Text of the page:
14 of the best science and math movies to watch with your students
Updated: Feb 17
I love movies! I often think that if I hadn't pursued Biology as a career, I would have gone into the film industry (probably special effects as I'm certainly no actor). Anyways, I've found that as a science teacher, I get to share my excitement and knowledge of films with my students on a fairly regular basis. Before I get into it though, I should clarify that I'm not talking about watching The Fast and the Furious the day before summer vacation. There's a place for that kind of viewing - albeit sparingly - but in this post, I will be sharing my list of science and math films that I think have the potential to result in deep, meaningful learning experiences for your students. I'm also going to provide a list of films that I think aren't worth your time, films I haven't seen that are supposed to be good, and films that are great but you probably shouldn't show in school (if you want to keep your job!).
Source - Midjourney
I'm of the opinion that a really good story can change your life, or at the very least, change the way you think about the world. This can be the reality for your students, and you can be the one to make it happen for them. However, as with great works of literature, your students are unlikely to encounter a lot of high-quality content unless you present it to them. This is especially true for older films (my students consider any movie that came out before 2020 'old').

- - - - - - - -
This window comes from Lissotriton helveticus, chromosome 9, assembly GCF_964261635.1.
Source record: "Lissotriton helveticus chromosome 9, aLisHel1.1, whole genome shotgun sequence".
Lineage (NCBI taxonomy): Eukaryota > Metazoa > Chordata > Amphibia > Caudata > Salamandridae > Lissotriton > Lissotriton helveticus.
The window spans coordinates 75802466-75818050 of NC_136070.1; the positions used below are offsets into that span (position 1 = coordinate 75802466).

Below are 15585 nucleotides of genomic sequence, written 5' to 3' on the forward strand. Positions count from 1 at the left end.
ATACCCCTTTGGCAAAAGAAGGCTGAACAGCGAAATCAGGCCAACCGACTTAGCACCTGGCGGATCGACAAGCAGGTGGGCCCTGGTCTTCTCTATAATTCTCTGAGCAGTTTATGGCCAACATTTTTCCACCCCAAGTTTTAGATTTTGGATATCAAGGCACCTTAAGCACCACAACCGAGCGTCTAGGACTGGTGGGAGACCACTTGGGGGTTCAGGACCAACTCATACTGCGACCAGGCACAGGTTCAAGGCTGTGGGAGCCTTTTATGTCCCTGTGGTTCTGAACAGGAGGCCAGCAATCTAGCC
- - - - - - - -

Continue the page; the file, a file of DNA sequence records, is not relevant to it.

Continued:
The following list (in no particular order) is my go-to selection of STEM-related Hollywood movies that I think your students will love (or at least appreciate). Documentary films can be stirring and profound too, and I show plenty of those, but there's little question that students seem to be more engaged when they think what they're watching is not strictly 'educational' (even when it is).
For classroom purposes, I've made recommendations for which subject and grade level I think would benefit most from watching each film. I've also included suggested discussion topics and links for viewing options (Amazon), ratings (IMDB), and appropriateness (Common Sense Media).
14 of the best science and math movies for your classroom
1. Contagion (2011) - A novel virus leads to a global pandemic.
Links: Amazon (4.5 stars) - IMDB (6.8 rating) - Common Sense Media (ages 15+)
Sound familiar? I've been showing this brilliant film to my students for more than a decade, and although the virus depicted in the movie is fictional and quite a bit more deadly than covid-19, it's absolutely realistic in terms of how everyone deals with it. The all-star cast portrays a wide variety of characters with differing perspectives, from a concerned father to a CDC case worker to a social media influencer.